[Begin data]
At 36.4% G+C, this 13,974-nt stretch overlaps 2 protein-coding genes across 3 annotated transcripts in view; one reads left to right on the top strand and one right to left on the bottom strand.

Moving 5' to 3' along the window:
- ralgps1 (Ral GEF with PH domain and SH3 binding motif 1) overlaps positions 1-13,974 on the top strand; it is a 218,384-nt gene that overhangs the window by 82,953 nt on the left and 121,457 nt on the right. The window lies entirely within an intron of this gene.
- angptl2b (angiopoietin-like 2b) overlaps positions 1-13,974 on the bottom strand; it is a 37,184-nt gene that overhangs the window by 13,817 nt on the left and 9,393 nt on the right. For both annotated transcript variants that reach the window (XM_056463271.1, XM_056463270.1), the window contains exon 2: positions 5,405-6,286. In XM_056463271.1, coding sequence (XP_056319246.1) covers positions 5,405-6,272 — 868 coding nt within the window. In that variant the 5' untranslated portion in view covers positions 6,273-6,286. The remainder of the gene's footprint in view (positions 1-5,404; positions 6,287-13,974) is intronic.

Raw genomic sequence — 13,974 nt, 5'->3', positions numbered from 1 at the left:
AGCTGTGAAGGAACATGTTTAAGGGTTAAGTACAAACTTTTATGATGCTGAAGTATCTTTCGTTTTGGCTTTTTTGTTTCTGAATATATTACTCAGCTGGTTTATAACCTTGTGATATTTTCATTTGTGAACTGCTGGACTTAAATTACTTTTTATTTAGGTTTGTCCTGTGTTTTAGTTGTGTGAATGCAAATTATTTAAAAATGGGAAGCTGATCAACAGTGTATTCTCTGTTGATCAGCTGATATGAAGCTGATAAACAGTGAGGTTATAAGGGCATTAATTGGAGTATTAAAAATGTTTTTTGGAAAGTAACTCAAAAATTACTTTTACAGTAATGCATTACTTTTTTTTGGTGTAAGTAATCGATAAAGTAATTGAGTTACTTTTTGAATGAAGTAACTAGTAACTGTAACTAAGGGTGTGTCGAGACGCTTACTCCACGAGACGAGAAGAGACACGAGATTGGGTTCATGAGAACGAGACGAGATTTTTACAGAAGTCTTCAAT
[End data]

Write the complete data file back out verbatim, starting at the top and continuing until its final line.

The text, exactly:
At 36.4% G+C, this 13,974-nt stretch overlaps 2 protein-coding genes across 3 annotated transcripts in view; one reads left to right on the top strand and one right to left on the bottom strand.

Moving 5' to 3' along the window:
- ralgps1 (Ral GEF with PH domain and SH3 binding motif 1) overlaps positions 1-13,974 on the top strand; it is a 218,384-nt gene that overhangs the window by 82,953 nt on the left and 121,457 nt on the right. The window lies entirely within an intron of this gene.
- angptl2b (angiopoietin-like 2b) overlaps positions 1-13,974 on the bottom strand; it is a 37,184-nt gene that overhangs the window by 13,817 nt on the left and 9,393 nt on the right. For both annotated transcript variants that reach the window (XM_056463271.1, XM_056463270.1), the window contains exon 2: positions 5,405-6,286. In XM_056463271.1, coding sequence (XP_056319246.1) covers positions 5,405-6,272 — 868 coding nt within the window. In that variant the 5' untranslated portion in view covers positions 6,273-6,286. The remainder of the gene's footprint in view (positions 1-5,404; positions 6,287-13,974) is intronic.

Raw genomic sequence — 13,974 nt, 5'->3', positions numbered from 1 at the left:
AGCTGTGAAGGAACATGTTTAAGGGTTAAGTACAAACTTTTATGATGCTGAAGTATCTTTCGTTTTGGCTTTTTTGTTTCTGAATATATTACTCAGCTGGTTTATAACCTTGTGATATTTTCATTTGTGAACTGCTGGACTTAAATTACTTTTTATTTAGGTTTGTCCTGTGTTTTAGTTGTGTGAATGCAAATTATTTAAAAATGGGAAGCTGATCAACAGTGTATTCTCTGTTGATCAGCTGATATGAAGCTGATAAACAGTGAGGTTATAAGGGCATTAATTGGAGTATTAAAAATGTTTTTTGGAAAGTAACTCAAAAATTACTTTTACAGTAATGCATTACTTTTTTTTGGTGTAAGTAATCGATAAAGTAATTGAGTTACTTTTTGAATGAAGTAACTAGTAACTGTAACTAAGGGTGTGTCGAGACGCTTACTCCACGAGACGAGAAGAGACACGAGATTGGGTTCATGAGAACGAGACGAGATTTTTACAGAAGTCTTCAAT